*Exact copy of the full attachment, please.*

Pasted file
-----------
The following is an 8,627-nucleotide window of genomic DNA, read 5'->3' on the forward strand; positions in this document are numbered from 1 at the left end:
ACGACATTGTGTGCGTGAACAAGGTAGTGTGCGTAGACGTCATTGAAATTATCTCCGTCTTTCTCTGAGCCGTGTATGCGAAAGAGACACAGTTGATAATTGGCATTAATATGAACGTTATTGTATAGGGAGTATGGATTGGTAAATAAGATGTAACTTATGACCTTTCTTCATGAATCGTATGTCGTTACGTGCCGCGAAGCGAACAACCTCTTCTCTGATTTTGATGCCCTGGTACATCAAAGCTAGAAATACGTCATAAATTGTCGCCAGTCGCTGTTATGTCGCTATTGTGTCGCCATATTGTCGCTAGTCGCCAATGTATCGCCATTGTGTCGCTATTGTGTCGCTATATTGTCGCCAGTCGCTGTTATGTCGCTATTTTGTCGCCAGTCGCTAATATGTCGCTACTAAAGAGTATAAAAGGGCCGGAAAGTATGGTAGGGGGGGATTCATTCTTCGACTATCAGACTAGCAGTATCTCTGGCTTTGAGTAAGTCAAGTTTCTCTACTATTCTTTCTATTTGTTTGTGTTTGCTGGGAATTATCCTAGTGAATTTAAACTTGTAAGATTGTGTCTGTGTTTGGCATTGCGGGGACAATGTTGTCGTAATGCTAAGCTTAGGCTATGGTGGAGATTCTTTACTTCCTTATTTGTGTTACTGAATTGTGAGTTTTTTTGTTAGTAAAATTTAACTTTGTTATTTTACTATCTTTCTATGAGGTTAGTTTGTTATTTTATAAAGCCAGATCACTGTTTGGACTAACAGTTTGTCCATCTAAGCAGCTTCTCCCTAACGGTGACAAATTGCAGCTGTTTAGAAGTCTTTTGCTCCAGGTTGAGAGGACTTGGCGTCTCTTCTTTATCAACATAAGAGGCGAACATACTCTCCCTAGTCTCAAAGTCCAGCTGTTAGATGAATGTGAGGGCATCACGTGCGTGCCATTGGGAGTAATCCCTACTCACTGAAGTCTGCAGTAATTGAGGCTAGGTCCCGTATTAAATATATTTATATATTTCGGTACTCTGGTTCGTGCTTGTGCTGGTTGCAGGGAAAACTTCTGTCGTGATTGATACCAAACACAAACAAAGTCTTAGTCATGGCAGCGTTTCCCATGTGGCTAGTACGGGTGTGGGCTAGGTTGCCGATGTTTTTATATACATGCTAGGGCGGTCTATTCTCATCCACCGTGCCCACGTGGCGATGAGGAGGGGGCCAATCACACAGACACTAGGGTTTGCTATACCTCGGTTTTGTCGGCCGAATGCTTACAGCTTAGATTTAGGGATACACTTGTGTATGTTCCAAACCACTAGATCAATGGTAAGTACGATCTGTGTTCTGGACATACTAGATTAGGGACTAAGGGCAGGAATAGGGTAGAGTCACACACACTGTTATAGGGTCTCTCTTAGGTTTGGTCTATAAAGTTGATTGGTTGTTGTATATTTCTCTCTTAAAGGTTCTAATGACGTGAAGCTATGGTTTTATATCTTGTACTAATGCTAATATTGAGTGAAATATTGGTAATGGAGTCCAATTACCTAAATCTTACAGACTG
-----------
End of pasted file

The following is an 8,627-nucleotide window of genomic DNA, read 5'->3' on the forward strand; positions in this document are numbered from 1 at the left end:
ACGACATTGTGTGCGTGAACAAGGTAGTGTGCGTAGACGTCATTGAAATTATCTCCGTCTTTCTCTGAGCCGTGTATGCGAAAGAGACACAGTTGATAATTGGCATTAATATGAACGTTATTGTATAGGGAGTATGGATTGGTAAATAAGATGTAACTTATGACCTTTCTTCATGAATCGTATGTCGTTACGTGCCGCGAAGCGAACAACCTCTTCTCTGATTTTGATGCCCTGGTACATCAAAGCTAGAAATACGTCATAAATTGTCGCCAGTCGCTGTTATGTCGCTATTGTGTCGCCATATTGTCGCTAGTCGCCAATGTATCGCCATTGTGTCGCTATTGTGTCGCTATATTGTCGCCAGTCGCTGTTATGTCGCTATTTTGTCGCCAGTCGCTAATATGTCGCTACTAAAGAGTATAAAAGGGCCGGAAAGTATGGTAGGGGGGGATTCATTCTTCGACTATCAGACTAGCAGTATCTCTGGCTTTGAGTAAGTCAAGTTTCTCTACTATTCTTTCTATTTGTTTGTGTTTGCTGGGAATTATCCTAGTGAATTTAAACTTGTAAGATTGTGTCTGTGTTTGGCATTGCGGGGACAATGTTGTCGTAATGCTAAGCTTAGGCTATGGTGGAGATTCTTTACTTCCTTATTTGTGTTACTGAATTGTGAGTTTTTTTGTTAGTAAAATTTAACTTTGTTATTTTACTATCTTTCTATGAGGTTAGTTTGTTATTTTATAAAGCCAGATCACTGTTTGGACTAACAGTTTGTCCATCTAAGCAGCTTCTCCCTAACGGTGACAAATTGCAGCTGTTTAGAAGTCTTTTGCTCCAGGTTGAGAGGACTTGGCGTCTCTTCTTTATCAACATAAGAGGCGAACATACTCTCCCTAGTCTCAAAGTCCAGCTGTTAGATGAATGTGAGGGCATCACGTGCGTGCCATTGGGAGTAATCCCTACTCACTGAAGTCTGCAGTAATTGAGGCTAGGTCCCGTATTAAATATATTTATATATTTCGGTACTCTGGTTCGTGCTTGTGCTGGTTGCAGGGAAAACTTCTGTCGTGATTGATACCAAACACAAACAAAGTCTTAGTCATGGCAGCGTTTCCCATGTGGCTAGTACGGGTGTGGGCTAGGTTGCCGATGTTTTTATATACATGCTAGGGCGGTCTATTCTCATCCACCGTGCCCACGTGGCGATGAGGAGGGGGCCAATCACACAGACACTAGGGTTTGCTATACCTCGGTTTTGTCGGCCGAATGCTTACAGCTTAGATTTAGGGATACACTTGTGTATGTTCCAAACCACTAGATCAATGGTAAGTACGATCTGTGTTCTGGACATACTAGATTAGGGACTAAGGGCAGGAATAGGGTAGAGTCACACACACTGTTATAGGGTCTCTCTTAGGTTTGGTCTATAAAGTTGATTGGTTGTTGTATATTTCTCTCTTAAAGGTTCTAATGACGTGAAGCTATGGTTTTATATCTTGTACTAATGCTAATATTGAGTGAAATATTGGTAATGGAGTCCAATTACCTAAATCTTACAGACTG